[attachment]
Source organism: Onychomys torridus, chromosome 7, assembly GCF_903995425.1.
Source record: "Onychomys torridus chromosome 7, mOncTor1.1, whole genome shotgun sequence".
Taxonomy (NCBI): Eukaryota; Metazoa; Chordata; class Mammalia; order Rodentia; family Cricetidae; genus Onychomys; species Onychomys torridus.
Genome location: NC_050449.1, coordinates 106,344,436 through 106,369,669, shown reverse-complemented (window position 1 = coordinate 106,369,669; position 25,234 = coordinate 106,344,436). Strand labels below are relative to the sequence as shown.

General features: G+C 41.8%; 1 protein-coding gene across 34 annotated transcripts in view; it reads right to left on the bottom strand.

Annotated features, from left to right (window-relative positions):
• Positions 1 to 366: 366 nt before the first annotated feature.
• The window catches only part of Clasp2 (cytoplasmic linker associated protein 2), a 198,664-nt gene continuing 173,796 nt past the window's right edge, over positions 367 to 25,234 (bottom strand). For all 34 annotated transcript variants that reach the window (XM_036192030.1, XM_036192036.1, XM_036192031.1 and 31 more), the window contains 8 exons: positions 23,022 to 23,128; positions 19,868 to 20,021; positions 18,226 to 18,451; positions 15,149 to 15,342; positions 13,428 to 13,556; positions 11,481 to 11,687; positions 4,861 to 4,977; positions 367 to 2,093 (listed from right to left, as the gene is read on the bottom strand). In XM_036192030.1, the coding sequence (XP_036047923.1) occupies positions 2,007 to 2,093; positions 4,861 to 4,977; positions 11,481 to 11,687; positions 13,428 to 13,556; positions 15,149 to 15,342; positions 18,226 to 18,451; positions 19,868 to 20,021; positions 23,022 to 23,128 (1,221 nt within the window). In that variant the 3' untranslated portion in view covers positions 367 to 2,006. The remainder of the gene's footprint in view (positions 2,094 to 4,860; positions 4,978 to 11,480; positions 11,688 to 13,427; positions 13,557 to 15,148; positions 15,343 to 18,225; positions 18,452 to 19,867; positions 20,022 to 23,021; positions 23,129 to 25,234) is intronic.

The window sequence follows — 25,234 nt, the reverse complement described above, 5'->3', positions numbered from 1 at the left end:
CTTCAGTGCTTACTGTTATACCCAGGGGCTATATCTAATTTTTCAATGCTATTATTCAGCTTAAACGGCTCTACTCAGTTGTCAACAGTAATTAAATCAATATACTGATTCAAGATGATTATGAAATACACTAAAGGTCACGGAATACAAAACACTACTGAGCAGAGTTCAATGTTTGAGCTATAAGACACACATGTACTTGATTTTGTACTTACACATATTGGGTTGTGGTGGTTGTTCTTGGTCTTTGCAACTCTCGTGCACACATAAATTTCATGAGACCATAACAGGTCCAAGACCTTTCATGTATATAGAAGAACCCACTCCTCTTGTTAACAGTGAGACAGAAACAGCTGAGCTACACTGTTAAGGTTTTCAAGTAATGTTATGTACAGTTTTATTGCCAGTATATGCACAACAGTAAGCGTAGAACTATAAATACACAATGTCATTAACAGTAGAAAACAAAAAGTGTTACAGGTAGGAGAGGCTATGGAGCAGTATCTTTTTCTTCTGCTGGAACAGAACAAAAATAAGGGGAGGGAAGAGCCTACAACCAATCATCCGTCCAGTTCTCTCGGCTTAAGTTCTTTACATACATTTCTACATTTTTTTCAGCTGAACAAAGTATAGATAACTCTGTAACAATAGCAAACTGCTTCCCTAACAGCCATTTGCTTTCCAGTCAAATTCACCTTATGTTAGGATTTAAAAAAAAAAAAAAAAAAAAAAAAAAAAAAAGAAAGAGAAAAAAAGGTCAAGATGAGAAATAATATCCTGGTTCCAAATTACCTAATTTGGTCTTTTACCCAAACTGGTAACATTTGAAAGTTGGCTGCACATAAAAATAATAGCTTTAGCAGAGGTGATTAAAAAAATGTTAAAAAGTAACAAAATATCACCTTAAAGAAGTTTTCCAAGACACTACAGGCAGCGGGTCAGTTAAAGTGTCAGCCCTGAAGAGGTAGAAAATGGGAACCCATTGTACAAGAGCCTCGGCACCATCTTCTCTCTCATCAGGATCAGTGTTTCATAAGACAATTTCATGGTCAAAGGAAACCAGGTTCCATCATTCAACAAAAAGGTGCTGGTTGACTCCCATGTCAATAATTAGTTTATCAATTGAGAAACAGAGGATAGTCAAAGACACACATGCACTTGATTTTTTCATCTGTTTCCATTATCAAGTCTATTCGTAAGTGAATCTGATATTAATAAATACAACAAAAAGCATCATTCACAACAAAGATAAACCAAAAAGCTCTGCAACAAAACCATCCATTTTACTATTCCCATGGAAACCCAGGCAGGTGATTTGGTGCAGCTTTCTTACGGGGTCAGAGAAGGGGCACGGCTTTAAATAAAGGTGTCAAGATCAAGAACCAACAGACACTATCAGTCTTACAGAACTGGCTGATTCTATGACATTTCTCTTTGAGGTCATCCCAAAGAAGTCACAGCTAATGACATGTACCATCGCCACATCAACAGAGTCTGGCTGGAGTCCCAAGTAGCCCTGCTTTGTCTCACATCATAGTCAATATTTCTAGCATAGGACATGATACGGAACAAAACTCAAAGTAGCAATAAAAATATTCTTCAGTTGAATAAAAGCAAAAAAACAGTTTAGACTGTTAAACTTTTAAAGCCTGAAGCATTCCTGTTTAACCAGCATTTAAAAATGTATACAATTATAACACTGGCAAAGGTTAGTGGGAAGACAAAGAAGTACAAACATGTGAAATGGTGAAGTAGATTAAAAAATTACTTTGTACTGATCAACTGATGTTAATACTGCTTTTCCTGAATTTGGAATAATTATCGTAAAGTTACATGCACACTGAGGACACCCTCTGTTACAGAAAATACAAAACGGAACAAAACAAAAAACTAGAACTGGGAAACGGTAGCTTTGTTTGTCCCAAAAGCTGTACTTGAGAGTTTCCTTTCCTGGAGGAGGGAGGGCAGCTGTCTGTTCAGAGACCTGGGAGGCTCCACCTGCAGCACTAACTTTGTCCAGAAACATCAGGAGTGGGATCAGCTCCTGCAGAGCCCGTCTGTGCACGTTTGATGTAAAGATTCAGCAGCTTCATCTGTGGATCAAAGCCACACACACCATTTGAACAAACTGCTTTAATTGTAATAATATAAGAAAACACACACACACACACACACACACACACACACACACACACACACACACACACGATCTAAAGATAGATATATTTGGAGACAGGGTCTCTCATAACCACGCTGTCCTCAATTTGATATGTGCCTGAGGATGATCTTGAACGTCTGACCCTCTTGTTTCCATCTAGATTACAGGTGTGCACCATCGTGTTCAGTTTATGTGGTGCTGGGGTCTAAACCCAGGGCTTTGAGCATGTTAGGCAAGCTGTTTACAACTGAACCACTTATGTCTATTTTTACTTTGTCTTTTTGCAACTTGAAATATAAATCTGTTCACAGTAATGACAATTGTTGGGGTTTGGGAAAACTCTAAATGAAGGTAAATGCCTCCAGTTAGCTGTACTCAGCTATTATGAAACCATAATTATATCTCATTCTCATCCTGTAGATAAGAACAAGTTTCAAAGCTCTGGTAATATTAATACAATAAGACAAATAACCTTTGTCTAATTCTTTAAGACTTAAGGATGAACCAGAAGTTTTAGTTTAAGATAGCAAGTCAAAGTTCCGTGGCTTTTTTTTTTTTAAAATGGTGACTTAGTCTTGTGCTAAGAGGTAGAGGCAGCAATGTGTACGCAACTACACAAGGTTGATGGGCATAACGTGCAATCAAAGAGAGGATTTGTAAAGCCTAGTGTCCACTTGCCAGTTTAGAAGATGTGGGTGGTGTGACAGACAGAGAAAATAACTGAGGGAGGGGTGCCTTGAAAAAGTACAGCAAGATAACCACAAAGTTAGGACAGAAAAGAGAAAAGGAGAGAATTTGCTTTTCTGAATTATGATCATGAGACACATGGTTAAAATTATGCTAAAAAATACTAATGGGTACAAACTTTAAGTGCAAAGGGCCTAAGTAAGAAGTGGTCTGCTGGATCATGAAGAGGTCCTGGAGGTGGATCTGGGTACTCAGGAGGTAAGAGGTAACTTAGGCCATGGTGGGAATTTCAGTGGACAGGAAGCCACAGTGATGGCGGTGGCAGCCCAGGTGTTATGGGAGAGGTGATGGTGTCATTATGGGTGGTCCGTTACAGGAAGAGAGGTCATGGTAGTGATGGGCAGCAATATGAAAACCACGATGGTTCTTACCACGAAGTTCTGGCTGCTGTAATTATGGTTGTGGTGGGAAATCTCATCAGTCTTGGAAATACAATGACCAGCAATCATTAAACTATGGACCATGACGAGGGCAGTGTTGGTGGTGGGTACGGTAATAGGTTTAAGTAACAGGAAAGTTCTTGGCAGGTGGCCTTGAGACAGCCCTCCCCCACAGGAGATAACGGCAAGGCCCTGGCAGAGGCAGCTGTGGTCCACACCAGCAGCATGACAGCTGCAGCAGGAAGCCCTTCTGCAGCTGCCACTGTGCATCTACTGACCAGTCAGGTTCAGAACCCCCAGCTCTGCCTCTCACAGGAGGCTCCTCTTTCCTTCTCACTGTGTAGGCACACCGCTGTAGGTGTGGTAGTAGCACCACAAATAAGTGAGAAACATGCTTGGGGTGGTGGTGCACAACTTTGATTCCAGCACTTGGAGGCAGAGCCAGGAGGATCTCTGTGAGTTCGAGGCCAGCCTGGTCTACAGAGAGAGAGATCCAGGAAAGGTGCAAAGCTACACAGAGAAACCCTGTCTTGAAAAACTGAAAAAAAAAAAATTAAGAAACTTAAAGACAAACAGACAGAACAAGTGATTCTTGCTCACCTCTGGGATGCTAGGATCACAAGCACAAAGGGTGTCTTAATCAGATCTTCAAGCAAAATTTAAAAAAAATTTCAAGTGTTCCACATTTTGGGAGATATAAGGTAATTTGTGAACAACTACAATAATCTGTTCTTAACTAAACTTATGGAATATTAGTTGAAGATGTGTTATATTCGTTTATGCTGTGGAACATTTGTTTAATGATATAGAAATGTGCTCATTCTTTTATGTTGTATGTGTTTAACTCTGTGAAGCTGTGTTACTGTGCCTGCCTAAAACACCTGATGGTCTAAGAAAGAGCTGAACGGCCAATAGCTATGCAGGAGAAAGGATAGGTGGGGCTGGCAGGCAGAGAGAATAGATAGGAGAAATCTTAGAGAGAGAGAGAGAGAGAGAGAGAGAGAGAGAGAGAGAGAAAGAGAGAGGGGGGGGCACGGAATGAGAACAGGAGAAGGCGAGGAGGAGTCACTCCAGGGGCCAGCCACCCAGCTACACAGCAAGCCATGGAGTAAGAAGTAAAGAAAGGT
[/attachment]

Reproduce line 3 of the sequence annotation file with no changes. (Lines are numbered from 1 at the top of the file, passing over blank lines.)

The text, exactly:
Taxonomy (NCBI): Eukaryota; Metazoa; Chordata; class Mammalia; order Rodentia; family Cricetidae; genus Onychomys; species Onychomys torridus.